July 2018
Volume 59, Issue 9
Open Access
ARVO Annual Meeting Abstract  |   July 2018
Using statistical models to identify key variables critical for generation of retinal organoids from iPSC
Author Affiliations & Notes
  • Valeria Chichagova
    Newcells Biotech, Newcastle upon Tyne, United Kingdom
    Institute of Genetic Medicine, Newcastle University, Newcastle upon Tyne, United Kingdom
  • Dean Hallam
    Institute of Genetic Medicine, Newcastle University, Newcastle upon Tyne, United Kingdom
  • Mike Nicholds
    Newcells Biotech, Newcastle upon Tyne, United Kingdom
  • Robert Thomas
    Centre for Biological Engineering, Loughborough University, Loughborough, United Kingdom
  • Majlinda Lako
    Institute of Genetic Medicine, Newcastle University, Newcastle upon Tyne, United Kingdom
  • Lyle Armstrong
    Newcells Biotech, Newcastle upon Tyne, United Kingdom
    Institute of Genetic Medicine, Newcastle University, Newcastle upon Tyne, United Kingdom
Investigative Ophthalmology & Visual Science July 2018, Vol.59, 565. doi:
  • Views
  • Share
  • Tools
    • Alerts
      ×
      This feature is available to authenticated users only.
      Sign In or Create an Account ×
    • Get Citation

      Valeria Chichagova, Dean Hallam, Mike Nicholds, Robert Thomas, Majlinda Lako, Lyle Armstrong; Using statistical models to identify key variables critical for generation of retinal organoids from iPSC. Invest. Ophthalmol. Vis. Sci. 2018;59(9):565.

      Download citation file:


      © ARVO (1962-2015); The Authors (2016-present)

      ×
  • Supplements
Abstract

Purpose : To evaluate the effects of key culture medium components on efficiency of generation of retinal organoids from induced pluripotent stem cells (iPSC) using statistical models.

Methods : iPSC from an unaffected subject were differentiated using a 96 well format. Design of Experiment (DoE) methodology was applied to evaluate the effects of key variables on the expression of genes marking various retinal cell phenotypes (RECOVERIN, CRX, RPE65, MITF, MATH5, PROX1, VSX2, AP2-α) emerging during differentiation. An initial full factorial design was applied to screen the effects of initial cell seeding density, 1-Thioglycerol, BMP4, Knock-out serum (KSR) and Lipids. A subsequent duplicated ½ fraction factorial design with centre points was applied to evaluate influential factors BMP4 and cell density at improved ranges identified from the initial design and in conjunction with CHIR99021 and SU5402. DoE responses were CT for the target gene normalised to GAPDH.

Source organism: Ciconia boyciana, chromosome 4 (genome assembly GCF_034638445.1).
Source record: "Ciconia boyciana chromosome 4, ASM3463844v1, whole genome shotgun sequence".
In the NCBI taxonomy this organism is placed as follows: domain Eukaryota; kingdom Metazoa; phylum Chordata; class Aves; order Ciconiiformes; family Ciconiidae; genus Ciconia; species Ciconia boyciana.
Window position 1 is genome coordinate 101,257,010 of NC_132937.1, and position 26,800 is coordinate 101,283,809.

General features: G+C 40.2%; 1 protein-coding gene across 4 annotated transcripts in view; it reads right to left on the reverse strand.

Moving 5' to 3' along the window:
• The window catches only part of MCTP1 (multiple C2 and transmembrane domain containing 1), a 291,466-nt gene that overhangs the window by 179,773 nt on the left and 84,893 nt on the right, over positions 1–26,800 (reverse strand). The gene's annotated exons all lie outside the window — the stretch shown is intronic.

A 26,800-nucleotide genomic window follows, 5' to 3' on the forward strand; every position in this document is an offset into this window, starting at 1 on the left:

Results : A 2-level factorial experimental design was conducted at day 35 of differentiation to determine the key variables in early stage commitment. In our system cell number played the biggest single effect on the measured outcomes with a predicted optimal range between 6,000-8,000 cells per well. BMP4 supplementation also had a significant effect, initially higher concentration was better for retinal pigment epithelium (RPE) and retinal ganglion cells (RGC), however increasing the concentration further appeared detrimental, thus indicating 2-2.25 nM range to be the most optimal. 15% KSR proved to be most beneficial concentration, promoting CRX and RECOVERIN expression. The process control highlighted that only AP2-α was elevated at higher seeding density, while MATH5 increased at lower densities. A major advantage of this system was the ability to assess compounding effects, with lower cell numbers and higher concentrations of BMP4 increasing the gene expression of photoreceptors, RGC and RPE but had the converse effect on horizontal cells. These insights highlight the optimal growth conditions will be a compromise between the requirements of the many cell types present in the retinal organoids.

Conclusions : Our data show that starting cell number, BMP4, KSR and lipids are the main players in formation of neural retina; and CHIR99021, SU5402 and cell number in RPE generation.

This is an abstract that was submitted for the 2018 ARVO Annual Meeting, held in Honolulu, Hawaii, April 29 - May 3, 2018.

 

×
×

This PDF is available to Subscribers Only

Sign in or purchase a subscription to access this content. ×

You must be signed into an individual account to use this feature.

×